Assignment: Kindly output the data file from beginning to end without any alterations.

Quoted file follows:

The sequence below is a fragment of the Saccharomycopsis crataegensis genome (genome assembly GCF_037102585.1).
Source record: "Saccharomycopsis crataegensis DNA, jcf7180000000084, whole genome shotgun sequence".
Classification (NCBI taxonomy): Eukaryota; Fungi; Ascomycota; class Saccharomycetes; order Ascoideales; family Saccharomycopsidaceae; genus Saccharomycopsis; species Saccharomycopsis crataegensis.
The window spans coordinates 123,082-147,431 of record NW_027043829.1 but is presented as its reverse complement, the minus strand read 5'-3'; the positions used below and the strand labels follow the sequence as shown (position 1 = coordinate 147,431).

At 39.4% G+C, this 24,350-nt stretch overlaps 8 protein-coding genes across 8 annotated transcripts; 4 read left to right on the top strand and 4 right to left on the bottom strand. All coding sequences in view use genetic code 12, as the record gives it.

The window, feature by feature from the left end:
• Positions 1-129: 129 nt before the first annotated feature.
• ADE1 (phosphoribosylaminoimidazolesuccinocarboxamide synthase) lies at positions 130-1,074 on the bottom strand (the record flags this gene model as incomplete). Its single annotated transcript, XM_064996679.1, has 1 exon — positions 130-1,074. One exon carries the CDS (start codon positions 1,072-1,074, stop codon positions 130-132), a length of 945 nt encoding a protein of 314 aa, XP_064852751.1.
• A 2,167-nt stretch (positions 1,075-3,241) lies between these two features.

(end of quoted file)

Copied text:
The sequence below is a fragment of the Saccharomycopsis crataegensis genome (genome assembly GCF_037102585.1).
Source record: "Saccharomycopsis crataegensis DNA, jcf7180000000084, whole genome shotgun sequence".
Classification (NCBI taxonomy): Eukaryota; Fungi; Ascomycota; class Saccharomycetes; order Ascoideales; family Saccharomycopsidaceae; genus Saccharomycopsis; species Saccharomycopsis crataegensis.
The window spans coordinates 123,082-147,431 of record NW_027043829.1 but is presented as its reverse complement, the minus strand read 5'-3'; the positions used below and the strand labels follow the sequence as shown (position 1 = coordinate 147,431).

At 39.4% G+C, this 24,350-nt stretch overlaps 8 protein-coding genes across 8 annotated transcripts; 4 read left to right on the top strand and 4 right to left on the bottom strand. All coding sequences in view use genetic code 12, as the record gives it.

The window, feature by feature from the left end:
• Positions 1-129: 129 nt before the first annotated feature.
• ADE1 (phosphoribosylaminoimidazolesuccinocarboxamide synthase) lies at positions 130-1,074 on the bottom strand (the record flags this gene model as incomplete). Its single annotated transcript, XM_064996679.1, has 1 exon — positions 130-1,074. One exon carries the CDS (start codon positions 1,072-1,074, stop codon positions 130-132), a length of 945 nt encoding a protein of 314 aa, XP_064852751.1.
• A 2,167-nt stretch (positions 1,075-3,241) lies between these two features.